This observation is important because it has come from a former Governor of the Central Bank who has critically assessed the performance of the Bank in its first 50 years.
Aseni: The currency board system was a great stabiliser of the economy because surpluses did not force it to issue more currency than necessary, and deficits did not lead to monetary contraction because commercial banks issued their own money by creating demand deposits. This is the discipline which we lack today. But isn’t it akin to the ‘constant money growth rule’ proposed by Nobel Laureate Milton Friedman for central banks if they are interested in avoiding inflation?
Sarath: In a way, yes. Friedman said that central banks can avoid inflation if they allow the money supply to grow at the same rate as the real economic growth. What he said was that central banks should avoid excessive increases in money supply. When people have money in their hands above their needs, they will use that money to buy goods and services causing the aggregate demand to increase. Since the aggregate supply is determined by real forces like capital stock, technology, and human capital, the excess demand will push the prices up.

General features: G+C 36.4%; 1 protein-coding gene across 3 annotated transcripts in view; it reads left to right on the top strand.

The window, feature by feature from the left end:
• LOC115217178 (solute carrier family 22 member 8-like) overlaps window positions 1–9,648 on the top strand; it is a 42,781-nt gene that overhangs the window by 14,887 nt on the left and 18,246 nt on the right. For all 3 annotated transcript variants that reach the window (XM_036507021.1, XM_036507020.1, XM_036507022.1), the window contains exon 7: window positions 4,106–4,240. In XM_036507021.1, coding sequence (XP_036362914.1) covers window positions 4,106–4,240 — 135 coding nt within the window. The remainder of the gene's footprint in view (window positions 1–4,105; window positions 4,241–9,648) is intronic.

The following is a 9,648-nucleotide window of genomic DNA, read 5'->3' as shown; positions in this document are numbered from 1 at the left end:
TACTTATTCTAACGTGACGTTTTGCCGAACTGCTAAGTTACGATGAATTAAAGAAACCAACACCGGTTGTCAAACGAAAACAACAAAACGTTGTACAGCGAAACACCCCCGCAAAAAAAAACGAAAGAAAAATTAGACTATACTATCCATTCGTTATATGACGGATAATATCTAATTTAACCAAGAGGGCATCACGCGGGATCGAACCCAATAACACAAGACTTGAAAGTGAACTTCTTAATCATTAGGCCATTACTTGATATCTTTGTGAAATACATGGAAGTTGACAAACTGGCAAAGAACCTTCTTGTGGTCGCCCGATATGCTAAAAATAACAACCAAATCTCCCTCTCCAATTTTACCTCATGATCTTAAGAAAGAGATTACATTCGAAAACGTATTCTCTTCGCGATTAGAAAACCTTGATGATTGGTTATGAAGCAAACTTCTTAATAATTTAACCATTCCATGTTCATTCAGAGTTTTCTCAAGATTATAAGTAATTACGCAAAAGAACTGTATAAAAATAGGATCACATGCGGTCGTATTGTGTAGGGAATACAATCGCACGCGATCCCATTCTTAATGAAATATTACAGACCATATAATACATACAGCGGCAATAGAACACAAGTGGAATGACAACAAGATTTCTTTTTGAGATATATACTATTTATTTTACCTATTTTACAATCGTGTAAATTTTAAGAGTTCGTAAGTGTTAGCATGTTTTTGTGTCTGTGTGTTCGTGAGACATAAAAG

Hence, money is neutral on the real economic activities. Therefore, the central bank should just do its duty by providing liquidity to the economy and nothing more. This can be done by allowing money supply to rise at a constant growth rate. The mistake is done when this rule is violated. We expect the central bank management to use its prudence and wisdom to avoid it. But very often, they fail in their duty.
A currency board will force authorities to follow this rule and therefore, they do not cause inflation or currency depreciation to happen through arbitrary increases in money supply. Those who object to currency boards will say that it is a loss monetary independence in which they can respond to economic slumps by providing a stimulus to the economy through expansion of money supply. This was what all central banks had done in response to the COVID-19 pandemic. But the results have been disastrous as revealed by the rising inflation from USA, to India, to Sri Lanka, just a few examples. Hence, this monetary independence should also be exercised cautiously.
If it is mishandled, the whole nation will have to pay through its nose. To its credit, the Currency Board by following the Friedman rule long before it was pronounced by him had effectively handled the economic slumps in Ceylon caused by the coffee blight in 1880s and global economic depression in 1930s. It did not provide a stimulus, followed its rule, and got the real sector to come out of its ailment on its own within a short period of time.
Aseni: Thanks Grandpa for clarifying it for me.
Sarath: Let’s continue this discussion.
*To be continued…
*The writer, a former Deputy Governor of the Central Bank of Sri Lanka, can be reached at email@example.com